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You may recall that in 2021 the State of Florida, in a much-publicized move, passed a law called the “Stop W.O.K.E. Act,” which banned Florida employers from mandating employee attendance to any training or instruction that “espouses, promotes, advances, inculcates, or compels” a certain set of beliefs regarding the treatment of individuals based on race, color, sex, or national origin. The law did not stop training on the general subject of protected classes, but instead any discussion that “endorses” ideas that a certain race is either morally superior to another or is inherently discriminated against. The law did not prohibit mandatory trainings that promoted other types of ideas not included in the list. The law also didn’t bar voluntary attendance at these type trainings – only policies that made it mandatory.

The Greatest First Amendment Sin

Two companies sued the state of Florida because they wanted to mandate employee training that they said would highlight “diversity, equity and inclusion” values. The companies said that the Florida law stopped them from sharing their viewpoints with their employees. A court granted a preliminary injunction against enforcement of the law stating that it was both unconstitutionally vague and “an unlawful content-and viewpoint-based speech restriction” under the First Amendment to the Constitution. The State of Florida appealed to the Eleventh Circuit.

The 11th Circuit listed all the types of training that the law prohibited, recognizing that those ideas “are embraced in some communities, and despised in others.” By prohibiting training regarding only certain types of ideas, the court stated that the act “targets speech based on its conduct.” By penalizing certain viewpoints, the Florida law commits “the greatest First Amendment sin.”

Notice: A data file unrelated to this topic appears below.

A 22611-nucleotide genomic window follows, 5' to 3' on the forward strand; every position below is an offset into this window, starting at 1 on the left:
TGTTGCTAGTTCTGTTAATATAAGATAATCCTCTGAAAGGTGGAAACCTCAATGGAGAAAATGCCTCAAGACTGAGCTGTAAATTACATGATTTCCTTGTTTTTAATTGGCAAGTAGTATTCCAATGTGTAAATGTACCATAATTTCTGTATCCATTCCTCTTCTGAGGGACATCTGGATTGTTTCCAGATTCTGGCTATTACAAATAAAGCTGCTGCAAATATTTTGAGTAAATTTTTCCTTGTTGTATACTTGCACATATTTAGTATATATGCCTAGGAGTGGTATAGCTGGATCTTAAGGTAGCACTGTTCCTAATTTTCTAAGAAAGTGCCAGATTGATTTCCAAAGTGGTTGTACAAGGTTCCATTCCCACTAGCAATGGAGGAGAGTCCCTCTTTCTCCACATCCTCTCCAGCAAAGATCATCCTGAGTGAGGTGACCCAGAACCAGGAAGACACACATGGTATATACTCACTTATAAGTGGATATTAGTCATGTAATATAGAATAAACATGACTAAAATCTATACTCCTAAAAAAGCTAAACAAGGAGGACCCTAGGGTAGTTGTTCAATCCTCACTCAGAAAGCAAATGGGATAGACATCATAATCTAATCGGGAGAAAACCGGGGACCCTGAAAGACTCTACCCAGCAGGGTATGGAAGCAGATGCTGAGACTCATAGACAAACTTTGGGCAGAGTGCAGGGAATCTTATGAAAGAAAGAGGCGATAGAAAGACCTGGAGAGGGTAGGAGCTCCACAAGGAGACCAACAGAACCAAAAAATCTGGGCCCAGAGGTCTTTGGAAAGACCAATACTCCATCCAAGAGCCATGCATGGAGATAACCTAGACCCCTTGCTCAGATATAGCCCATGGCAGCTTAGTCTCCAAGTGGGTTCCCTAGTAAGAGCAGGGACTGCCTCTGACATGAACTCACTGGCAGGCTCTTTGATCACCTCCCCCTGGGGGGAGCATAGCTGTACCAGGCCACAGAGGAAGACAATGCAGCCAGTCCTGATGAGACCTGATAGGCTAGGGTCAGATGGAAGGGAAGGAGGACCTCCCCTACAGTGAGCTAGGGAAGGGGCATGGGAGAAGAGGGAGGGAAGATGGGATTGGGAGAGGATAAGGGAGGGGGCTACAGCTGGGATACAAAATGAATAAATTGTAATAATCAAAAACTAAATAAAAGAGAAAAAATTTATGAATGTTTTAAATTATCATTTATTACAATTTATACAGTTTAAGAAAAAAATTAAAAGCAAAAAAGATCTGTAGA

The State of Florida argued that by banning attendance at the mandatory workplace trainings, it was regulating conduct, not speech. The law banned only mandatory meetings where those ideas were taught. The 11th Circuit responded that since the prohibition was attached to the content of the speech at the training, the only way to figure out if the training was prohibited was to find out “whether the speaker disagrees with Florida.” That, in the words of the court “is a classic—and disallowed—regulation of speech.”

Florida also argued that the discrimination prohibition found in Title VII also regulated speech and therefore must be unconstitutional. The 11th Circuit did not buy it. The court pointed out that while Title VII may have an incidental effect on speech, “it is not directed at it” like the Florida law.

The court’s opinion ended with the following quote from the United States Supreme Court: 

“The First Amendment presupposes that right conclusions are more likely to be gathered out of a multitude of tongues, than through any kind of authoritative selection. To many this is, and always will be, folly; but we have staked upon it our all.” 

The 11th Circuit went on to hold that because the Florida law’s mandatory-meeting provision “undermines that basic principle,” it must be enjoined as unconstitutional.

To Meet or Not to Meet?

If you are a Florida employer, this decision enables you to require meetings and/or training of your employees on the law’s “restricted areas.” You are not required to provide the training but can if you want to. Diversity, equality and inclusion programs are embraced in some communities and are controversial in others. The court’s decision means that as an employer in the 11th Circuit footprint (Florida, Georgia, Alabama), you can make the call for your workforce.